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Brindaban Chanda, the one-man army fighting for a dying art

30 August, 2020 04:24:03
Brindaban Chanda, the one-man army fighting for a dying art

This is a story about the power of one. One man's struggle to keep alive a dying art. Depressingly familiar though that sentence may sound, 62-year-old Brindaban Chanda of West Bengal's Purba Medinipur district is also an embodiment of hope. Hope that his passion and dedication will help his art survive.

The red-green duo

What is this art? Simply put, Brindaban Chanda crafts lac dolls, or 'galar putul' in Bengali. However, the nomenclature is slightly misleading, since these are not simply dolls made of lac. They are the outcome of a complex, painstaking process that requires intense attention and large doses of patience. 

The making

In Chanda's own words, "First, you break a termites' nest for the clay. Soak this clay in water for three days and allow it to ferment. Get rid of any twigs and gravel that may be present in the clay, and then craft the dolls." Once crafted, the dolls need to be dried first in the shade, and then in the sun. Then they are fired in a clay oven using a fire made of cowdung cakes. At this stage, they are ready to be painted.

It is the painting process that uses melted lac in different colours, as the dolls are held with tongs over a coal fire and the colours applied. "I then use the threads from the lac to create designs on the dolls, including eyes and mouths. Finally, after I have cooled them for 5-10 minutes, they are ready for the market," Chanda explains.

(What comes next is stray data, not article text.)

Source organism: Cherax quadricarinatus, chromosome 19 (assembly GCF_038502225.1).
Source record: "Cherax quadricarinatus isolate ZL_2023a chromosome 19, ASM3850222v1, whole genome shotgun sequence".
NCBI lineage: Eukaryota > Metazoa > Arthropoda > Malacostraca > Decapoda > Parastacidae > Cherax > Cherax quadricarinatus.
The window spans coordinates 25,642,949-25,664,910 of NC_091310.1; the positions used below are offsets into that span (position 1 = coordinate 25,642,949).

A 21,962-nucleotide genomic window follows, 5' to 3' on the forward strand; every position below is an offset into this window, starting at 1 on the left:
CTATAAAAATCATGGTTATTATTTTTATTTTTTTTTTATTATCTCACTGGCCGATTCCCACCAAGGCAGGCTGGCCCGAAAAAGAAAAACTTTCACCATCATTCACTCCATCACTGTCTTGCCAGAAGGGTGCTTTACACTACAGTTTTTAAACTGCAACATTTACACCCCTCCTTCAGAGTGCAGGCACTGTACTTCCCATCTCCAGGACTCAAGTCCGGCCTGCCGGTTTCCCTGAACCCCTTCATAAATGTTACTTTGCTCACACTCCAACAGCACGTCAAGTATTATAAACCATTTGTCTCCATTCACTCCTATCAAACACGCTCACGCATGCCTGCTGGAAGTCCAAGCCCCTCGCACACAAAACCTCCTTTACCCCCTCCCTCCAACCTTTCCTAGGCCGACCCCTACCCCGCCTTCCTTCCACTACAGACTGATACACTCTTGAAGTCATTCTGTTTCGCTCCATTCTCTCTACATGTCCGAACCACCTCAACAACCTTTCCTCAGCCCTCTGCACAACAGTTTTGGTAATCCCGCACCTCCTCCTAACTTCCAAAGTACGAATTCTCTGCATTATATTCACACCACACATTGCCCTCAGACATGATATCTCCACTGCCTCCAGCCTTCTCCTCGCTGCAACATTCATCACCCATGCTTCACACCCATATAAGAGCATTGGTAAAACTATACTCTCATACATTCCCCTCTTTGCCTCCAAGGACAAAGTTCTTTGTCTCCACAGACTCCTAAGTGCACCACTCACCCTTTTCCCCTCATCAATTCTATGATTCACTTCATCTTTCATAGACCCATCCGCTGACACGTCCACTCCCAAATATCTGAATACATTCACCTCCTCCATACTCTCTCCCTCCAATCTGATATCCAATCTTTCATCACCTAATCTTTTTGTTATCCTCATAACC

Power of three

The result: brightly coloured, wonderfully textured, exquisitely polished miniature dolls of deities, animals, humans, you name it. Eco-friendly and entirely handmade, too. 

Hard work in progress

However, the intricate craft is labour intensive and commercially less rewarding than the 'shankha' (conch shells and its derivatives, such as the white bangles made of conch that many married Bengali women wear) business, which is the traditional trade that Chanda's family and most of his neighbours are now engaged in. "Many people in this area (Patashpur 2 block) still know the art of making 'gaalar putul', but I am the only one still making these dolls. My own children have not followed me into the trade," says Chanda.

With age slowing down his powers, Chanda can nevertheless produce a batch of approximately 100 dolls in a fortnight. Today, though, termite nests are harder to find, so he makes do with other kinds of clay. Particularly for the workshops he conducts in many cities of the country, which have currently been suspended owing to the Covid crisis.

Not just workshops, Chanda was also appointed art and crafts teacher at a prominent private school in Kolkata, though that job, too, has become uncertain in these times. "I teach my art to young people in the cities, but I don't know how many of them will seriously take it up. Some of them learn quickly enough, but I doubt they will teach others. For most, it is just a temporary hobby," he says. 

Given the increased focus on supporting local artisans and craftsmen, this traditional art of Bengal deserves all the help it can get. Not merely because the products are truly works of art, but also because this craft keeps a dying way of life alive, and reinforces our ties with our soil.

Story Tag:
  • The Bengal Store, Craft

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